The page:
The Travel Deduction Calculation

The Travel Deduction Calculation


With the tax filing season opening on 1 July you should be preparing the supporting documentation that will be used to submit your 2015 tax return.

If you have received a travel allowance it is important to remember that you must have a detailed logbook in the format required by SARS to justify any travel deduction claim. With approximately one in three returns being verified by SARS there is a high possibility that you will be required to submit this logbook to SARS for scrutiny.

For those taxpayers who are used to getting a healthy tax refund due to their travel claim it is important to note that the travel deduction will be slightly less (if comparative mileage is done year on year) when it comes to submitting your 2016 tax return. The reason for this is because SARS has reduced the fuel rate in the deemed expenditure table (from R 3.30 in the 2015 tax year to R 3.18 in the 2016 tax year).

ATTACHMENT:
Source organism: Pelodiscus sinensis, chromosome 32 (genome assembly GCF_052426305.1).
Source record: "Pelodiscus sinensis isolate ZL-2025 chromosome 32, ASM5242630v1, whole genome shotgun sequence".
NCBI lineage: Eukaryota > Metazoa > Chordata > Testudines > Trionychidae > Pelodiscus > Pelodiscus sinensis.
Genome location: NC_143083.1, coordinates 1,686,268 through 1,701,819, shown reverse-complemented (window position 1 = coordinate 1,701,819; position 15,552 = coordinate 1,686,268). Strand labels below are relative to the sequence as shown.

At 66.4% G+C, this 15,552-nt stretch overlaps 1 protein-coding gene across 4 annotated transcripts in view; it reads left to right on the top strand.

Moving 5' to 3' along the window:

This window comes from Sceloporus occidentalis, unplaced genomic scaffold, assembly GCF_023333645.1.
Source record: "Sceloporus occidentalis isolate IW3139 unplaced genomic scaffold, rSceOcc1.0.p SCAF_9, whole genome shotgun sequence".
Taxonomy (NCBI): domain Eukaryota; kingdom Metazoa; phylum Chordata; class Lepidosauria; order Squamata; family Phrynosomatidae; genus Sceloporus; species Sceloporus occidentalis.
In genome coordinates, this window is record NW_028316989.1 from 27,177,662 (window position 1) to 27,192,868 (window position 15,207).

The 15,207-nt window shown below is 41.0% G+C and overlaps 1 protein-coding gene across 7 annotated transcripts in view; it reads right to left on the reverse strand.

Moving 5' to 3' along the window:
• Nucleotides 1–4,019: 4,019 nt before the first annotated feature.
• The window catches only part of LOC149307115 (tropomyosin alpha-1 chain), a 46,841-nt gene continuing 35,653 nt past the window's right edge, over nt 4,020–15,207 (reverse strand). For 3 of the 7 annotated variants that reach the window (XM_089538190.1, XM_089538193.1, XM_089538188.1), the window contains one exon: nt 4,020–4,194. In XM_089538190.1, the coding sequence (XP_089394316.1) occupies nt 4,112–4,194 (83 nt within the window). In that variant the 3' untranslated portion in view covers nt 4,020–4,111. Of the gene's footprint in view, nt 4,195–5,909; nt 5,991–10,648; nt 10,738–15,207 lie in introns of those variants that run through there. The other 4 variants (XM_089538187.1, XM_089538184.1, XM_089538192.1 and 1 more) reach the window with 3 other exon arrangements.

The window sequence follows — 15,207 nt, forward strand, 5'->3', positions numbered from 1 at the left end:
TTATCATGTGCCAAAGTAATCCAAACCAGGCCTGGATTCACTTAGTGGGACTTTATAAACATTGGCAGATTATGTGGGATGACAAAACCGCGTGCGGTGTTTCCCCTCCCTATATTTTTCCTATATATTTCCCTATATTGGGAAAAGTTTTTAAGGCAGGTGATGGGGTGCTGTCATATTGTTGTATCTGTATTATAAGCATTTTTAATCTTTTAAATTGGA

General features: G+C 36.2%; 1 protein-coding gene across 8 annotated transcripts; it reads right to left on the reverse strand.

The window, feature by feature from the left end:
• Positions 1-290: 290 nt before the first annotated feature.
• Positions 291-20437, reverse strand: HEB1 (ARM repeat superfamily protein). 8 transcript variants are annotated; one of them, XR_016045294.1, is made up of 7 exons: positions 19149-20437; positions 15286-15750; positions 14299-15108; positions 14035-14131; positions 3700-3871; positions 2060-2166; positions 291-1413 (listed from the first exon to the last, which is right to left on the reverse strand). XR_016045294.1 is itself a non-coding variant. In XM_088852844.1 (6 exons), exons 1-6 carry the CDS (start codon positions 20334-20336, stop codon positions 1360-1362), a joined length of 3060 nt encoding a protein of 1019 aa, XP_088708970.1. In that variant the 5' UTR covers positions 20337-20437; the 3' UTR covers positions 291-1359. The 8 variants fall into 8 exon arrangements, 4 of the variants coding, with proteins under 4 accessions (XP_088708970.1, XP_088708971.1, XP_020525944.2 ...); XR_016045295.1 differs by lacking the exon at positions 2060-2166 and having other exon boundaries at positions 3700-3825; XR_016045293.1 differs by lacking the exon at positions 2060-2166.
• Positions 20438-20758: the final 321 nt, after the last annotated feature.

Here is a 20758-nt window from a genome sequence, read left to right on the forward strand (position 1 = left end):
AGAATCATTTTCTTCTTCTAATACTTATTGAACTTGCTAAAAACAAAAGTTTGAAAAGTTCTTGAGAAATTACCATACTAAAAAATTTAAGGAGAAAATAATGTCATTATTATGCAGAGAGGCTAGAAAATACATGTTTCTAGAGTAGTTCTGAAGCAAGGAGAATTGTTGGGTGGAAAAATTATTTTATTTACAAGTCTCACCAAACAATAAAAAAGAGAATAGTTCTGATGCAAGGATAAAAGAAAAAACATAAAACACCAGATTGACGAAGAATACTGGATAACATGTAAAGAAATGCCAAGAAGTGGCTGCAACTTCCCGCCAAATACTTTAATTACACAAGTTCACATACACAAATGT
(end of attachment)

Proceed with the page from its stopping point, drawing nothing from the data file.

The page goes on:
Whilst the fixed cost and repair components increased SARS saw fit to reduce the fuel element because of the unusually low fuel price at the time. The logic of this decision was very strange considering the fuel price was at an unsustainable low and that the Ministry of Finance were also increasing the fuel and Road Accident Fund Levy.

Whilst some tax practitioners are advising taxpayers to keep a record of actual expenses incurred as a means of ascertaining their travel deduction, it may still be better for the average taxpayer to use the deemed expenditure method.

However taxpayers may keep accurate records and then compare the quantum of the deduction to the result of using the deemed expenditure method. Taxpayers may use the method that gives them the best result when completing their tax return.